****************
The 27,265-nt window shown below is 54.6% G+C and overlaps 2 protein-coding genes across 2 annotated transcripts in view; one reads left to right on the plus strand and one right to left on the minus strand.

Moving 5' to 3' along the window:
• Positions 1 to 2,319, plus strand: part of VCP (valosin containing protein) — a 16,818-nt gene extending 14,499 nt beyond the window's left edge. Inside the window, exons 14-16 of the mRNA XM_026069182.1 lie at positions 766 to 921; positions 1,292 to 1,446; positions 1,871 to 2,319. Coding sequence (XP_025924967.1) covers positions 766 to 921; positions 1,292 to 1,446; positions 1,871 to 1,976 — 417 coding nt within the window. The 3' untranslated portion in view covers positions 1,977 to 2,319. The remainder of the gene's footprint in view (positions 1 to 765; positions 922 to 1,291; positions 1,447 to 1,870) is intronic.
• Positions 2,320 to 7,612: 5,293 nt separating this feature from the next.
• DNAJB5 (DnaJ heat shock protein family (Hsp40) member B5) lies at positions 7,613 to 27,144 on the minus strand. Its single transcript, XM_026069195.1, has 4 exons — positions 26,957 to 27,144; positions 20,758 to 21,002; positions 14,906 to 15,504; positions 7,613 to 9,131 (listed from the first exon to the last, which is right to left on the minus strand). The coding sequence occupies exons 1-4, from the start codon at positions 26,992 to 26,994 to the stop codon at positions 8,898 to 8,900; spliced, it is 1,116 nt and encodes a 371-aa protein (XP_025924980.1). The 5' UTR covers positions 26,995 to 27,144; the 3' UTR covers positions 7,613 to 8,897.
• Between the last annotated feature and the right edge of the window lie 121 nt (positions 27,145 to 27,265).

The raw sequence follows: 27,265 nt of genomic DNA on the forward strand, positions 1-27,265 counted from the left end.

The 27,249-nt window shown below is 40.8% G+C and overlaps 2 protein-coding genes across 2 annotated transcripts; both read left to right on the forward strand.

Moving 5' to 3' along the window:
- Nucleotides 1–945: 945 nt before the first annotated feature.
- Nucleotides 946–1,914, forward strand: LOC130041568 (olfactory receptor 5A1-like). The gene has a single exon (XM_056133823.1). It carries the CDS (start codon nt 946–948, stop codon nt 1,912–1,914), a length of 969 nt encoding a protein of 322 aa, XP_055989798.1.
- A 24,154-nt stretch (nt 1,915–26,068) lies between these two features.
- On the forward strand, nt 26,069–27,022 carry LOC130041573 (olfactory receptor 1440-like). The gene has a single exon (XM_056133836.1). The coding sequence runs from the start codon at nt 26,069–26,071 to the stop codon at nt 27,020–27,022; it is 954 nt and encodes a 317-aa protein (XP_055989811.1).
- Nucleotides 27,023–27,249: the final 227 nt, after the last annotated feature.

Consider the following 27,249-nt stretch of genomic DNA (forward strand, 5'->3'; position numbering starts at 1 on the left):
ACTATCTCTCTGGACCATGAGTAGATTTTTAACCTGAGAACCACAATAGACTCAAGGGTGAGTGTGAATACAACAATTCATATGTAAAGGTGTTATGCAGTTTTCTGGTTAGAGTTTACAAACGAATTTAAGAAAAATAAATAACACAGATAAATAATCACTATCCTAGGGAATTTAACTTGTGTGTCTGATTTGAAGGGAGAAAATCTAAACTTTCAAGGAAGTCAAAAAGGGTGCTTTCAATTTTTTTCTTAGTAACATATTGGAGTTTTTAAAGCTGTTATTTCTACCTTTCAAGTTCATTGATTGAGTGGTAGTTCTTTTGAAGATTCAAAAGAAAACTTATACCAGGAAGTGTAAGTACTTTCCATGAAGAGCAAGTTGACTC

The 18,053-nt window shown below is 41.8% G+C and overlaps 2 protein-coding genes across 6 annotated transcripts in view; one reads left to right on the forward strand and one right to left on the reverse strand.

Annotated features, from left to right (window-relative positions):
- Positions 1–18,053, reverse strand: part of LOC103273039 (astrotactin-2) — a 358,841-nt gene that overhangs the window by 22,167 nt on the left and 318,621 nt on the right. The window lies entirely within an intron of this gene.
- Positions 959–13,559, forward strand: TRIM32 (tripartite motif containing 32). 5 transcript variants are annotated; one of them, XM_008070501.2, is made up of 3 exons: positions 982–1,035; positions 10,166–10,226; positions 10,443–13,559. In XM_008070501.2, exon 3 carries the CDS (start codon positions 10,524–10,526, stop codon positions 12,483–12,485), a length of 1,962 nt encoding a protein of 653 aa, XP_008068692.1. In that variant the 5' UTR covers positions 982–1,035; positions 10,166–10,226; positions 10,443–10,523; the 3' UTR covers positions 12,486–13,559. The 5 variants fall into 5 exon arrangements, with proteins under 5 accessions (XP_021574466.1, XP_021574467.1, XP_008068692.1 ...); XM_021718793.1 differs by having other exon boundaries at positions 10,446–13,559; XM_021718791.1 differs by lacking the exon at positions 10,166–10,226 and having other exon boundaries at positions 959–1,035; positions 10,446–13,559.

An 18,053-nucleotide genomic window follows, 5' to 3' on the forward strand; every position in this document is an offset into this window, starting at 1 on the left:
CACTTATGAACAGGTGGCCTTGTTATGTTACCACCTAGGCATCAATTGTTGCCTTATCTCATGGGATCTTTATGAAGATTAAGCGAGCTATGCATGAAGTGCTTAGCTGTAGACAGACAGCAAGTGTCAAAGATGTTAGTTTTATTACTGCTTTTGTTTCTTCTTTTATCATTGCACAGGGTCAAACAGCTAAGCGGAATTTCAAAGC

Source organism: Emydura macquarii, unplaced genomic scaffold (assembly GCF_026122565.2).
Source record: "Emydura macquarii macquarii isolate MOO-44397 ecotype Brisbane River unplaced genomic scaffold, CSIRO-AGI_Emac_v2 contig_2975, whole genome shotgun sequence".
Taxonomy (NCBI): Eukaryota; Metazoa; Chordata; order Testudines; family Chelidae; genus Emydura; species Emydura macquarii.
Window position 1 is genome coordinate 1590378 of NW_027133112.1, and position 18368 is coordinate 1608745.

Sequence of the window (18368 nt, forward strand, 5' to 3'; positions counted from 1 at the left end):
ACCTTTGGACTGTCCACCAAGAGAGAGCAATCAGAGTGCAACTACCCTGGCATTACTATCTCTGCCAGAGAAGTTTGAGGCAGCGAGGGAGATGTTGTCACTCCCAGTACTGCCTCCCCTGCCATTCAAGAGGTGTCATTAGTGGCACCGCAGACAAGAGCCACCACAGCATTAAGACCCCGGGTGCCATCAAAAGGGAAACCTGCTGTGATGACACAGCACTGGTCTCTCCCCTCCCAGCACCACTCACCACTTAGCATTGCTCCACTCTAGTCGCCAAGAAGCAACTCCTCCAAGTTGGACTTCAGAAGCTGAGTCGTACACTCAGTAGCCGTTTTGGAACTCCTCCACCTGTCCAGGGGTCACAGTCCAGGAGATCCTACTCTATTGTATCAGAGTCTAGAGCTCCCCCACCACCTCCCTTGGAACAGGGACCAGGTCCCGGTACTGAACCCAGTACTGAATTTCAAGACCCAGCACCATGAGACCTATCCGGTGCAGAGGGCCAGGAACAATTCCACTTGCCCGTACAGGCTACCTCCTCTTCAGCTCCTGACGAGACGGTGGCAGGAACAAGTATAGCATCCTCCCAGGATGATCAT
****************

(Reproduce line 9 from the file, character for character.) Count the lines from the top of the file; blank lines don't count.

Moving 5' to 3' along the window: